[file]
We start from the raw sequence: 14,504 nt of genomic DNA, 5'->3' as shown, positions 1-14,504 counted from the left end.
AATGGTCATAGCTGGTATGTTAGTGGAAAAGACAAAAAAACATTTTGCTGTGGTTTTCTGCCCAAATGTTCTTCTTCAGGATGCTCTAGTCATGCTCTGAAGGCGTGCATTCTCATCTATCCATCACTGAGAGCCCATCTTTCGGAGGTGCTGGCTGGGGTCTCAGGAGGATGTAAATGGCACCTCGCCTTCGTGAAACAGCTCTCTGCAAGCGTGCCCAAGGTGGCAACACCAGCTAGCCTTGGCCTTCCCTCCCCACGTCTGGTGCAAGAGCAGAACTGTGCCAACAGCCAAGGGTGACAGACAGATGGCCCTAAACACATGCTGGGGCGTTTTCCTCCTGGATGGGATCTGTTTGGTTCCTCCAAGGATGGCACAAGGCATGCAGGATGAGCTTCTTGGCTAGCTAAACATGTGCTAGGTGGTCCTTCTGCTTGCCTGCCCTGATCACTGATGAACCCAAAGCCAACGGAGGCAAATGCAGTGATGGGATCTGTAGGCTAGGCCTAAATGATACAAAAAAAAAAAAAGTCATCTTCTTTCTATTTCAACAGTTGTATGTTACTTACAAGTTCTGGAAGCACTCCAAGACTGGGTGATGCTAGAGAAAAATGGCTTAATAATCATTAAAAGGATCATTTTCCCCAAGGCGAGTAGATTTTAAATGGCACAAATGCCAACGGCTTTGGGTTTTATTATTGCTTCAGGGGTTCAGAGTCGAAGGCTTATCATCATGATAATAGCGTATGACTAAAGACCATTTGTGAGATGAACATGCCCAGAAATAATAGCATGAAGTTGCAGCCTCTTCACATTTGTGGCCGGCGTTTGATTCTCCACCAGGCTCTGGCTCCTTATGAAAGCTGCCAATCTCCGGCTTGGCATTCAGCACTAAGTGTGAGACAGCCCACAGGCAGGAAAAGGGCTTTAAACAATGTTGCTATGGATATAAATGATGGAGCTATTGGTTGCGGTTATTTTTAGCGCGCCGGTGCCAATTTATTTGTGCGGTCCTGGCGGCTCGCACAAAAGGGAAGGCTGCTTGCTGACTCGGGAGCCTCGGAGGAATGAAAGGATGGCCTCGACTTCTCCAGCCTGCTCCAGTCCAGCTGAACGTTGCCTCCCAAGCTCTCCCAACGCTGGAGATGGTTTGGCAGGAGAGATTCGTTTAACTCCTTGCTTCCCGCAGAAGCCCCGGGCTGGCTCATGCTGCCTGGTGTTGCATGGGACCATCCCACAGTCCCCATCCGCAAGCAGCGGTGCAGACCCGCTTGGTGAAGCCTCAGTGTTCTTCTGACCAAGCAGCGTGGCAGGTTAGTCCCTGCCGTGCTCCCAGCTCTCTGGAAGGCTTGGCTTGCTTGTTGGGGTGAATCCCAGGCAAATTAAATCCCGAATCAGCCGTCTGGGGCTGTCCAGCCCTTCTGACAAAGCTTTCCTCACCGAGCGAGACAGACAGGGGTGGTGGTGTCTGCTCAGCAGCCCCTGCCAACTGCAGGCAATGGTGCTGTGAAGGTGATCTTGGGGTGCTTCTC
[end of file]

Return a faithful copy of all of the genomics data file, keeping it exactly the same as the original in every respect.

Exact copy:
We start from the raw sequence: 14,504 nt of genomic DNA, 5'->3' as shown, positions 1-14,504 counted from the left end.
AATGGTCATAGCTGGTATGTTAGTGGAAAAGACAAAAAAACATTTTGCTGTGGTTTTCTGCCCAAATGTTCTTCTTCAGGATGCTCTAGTCATGCTCTGAAGGCGTGCATTCTCATCTATCCATCACTGAGAGCCCATCTTTCGGAGGTGCTGGCTGGGGTCTCAGGAGGATGTAAATGGCACCTCGCCTTCGTGAAACAGCTCTCTGCAAGCGTGCCCAAGGTGGCAACACCAGCTAGCCTTGGCCTTCCCTCCCCACGTCTGGTGCAAGAGCAGAACTGTGCCAACAGCCAAGGGTGACAGACAGATGGCCCTAAACACATGCTGGGGCGTTTTCCTCCTGGATGGGATCTGTTTGGTTCCTCCAAGGATGGCACAAGGCATGCAGGATGAGCTTCTTGGCTAGCTAAACATGTGCTAGGTGGTCCTTCTGCTTGCCTGCCCTGATCACTGATGAACCCAAAGCCAACGGAGGCAAATGCAGTGATGGGATCTGTAGGCTAGGCCTAAATGATACAAAAAAAAAAAAAGTCATCTTCTTTCTATTTCAACAGTTGTATGTTACTTACAAGTTCTGGAAGCACTCCAAGACTGGGTGATGCTAGAGAAAAATGGCTTAATAATCATTAAAAGGATCATTTTCCCCAAGGCGAGTAGATTTTAAATGGCACAAATGCCAACGGCTTTGGGTTTTATTATTGCTTCAGGGGTTCAGAGTCGAAGGCTTATCATCATGATAATAGCGTATGACTAAAGACCATTTGTGAGATGAACATGCCCAGAAATAATAGCATGAAGTTGCAGCCTCTTCACATTTGTGGCCGGCGTTTGATTCTCCACCAGGCTCTGGCTCCTTATGAAAGCTGCCAATCTCCGGCTTGGCATTCAGCACTAAGTGTGAGACAGCCCACAGGCAGGAAAAGGGCTTTAAACAATGTTGCTATGGATATAAATGATGGAGCTATTGGTTGCGGTTATTTTTAGCGCGCCGGTGCCAATTTATTTGTGCGGTCCTGGCGGCTCGCACAAAAGGGAAGGCTGCTTGCTGACTCGGGAGCCTCGGAGGAATGAAAGGATGGCCTCGACTTCTCCAGCCTGCTCCAGTCCAGCTGAACGTTGCCTCCCAAGCTCTCCCAACGCTGGAGATGGTTTGGCAGGAGAGATTCGTTTAACTCCTTGCTTCCCGCAGAAGCCCCGGGCTGGCTCATGCTGCCTGGTGTTGCATGGGACCATCCCACAGTCCCCATCCGCAAGCAGCGGTGCAGACCCGCTTGGTGAAGCCTCAGTGTTCTTCTGACCAAGCAGCGTGGCAGGTTAGTCCCTGCCGTGCTCCCAGCTCTCTGGAAGGCTTGGCTTGCTTGTTGGGGTGAATCCCAGGCAAATTAAATCCCGAATCAGCCGTCTGGGGCTGTCCAGCCCTTCTGACAAAGCTTTCCTCACCGAGCGAGACAGACAGGGGTGGTGGTGTCTGCTCAGCAGCCCCTGCCAACTGCAGGCAATGGTGCTGTGAAGGTGATCTTGGGGTGCTTCTC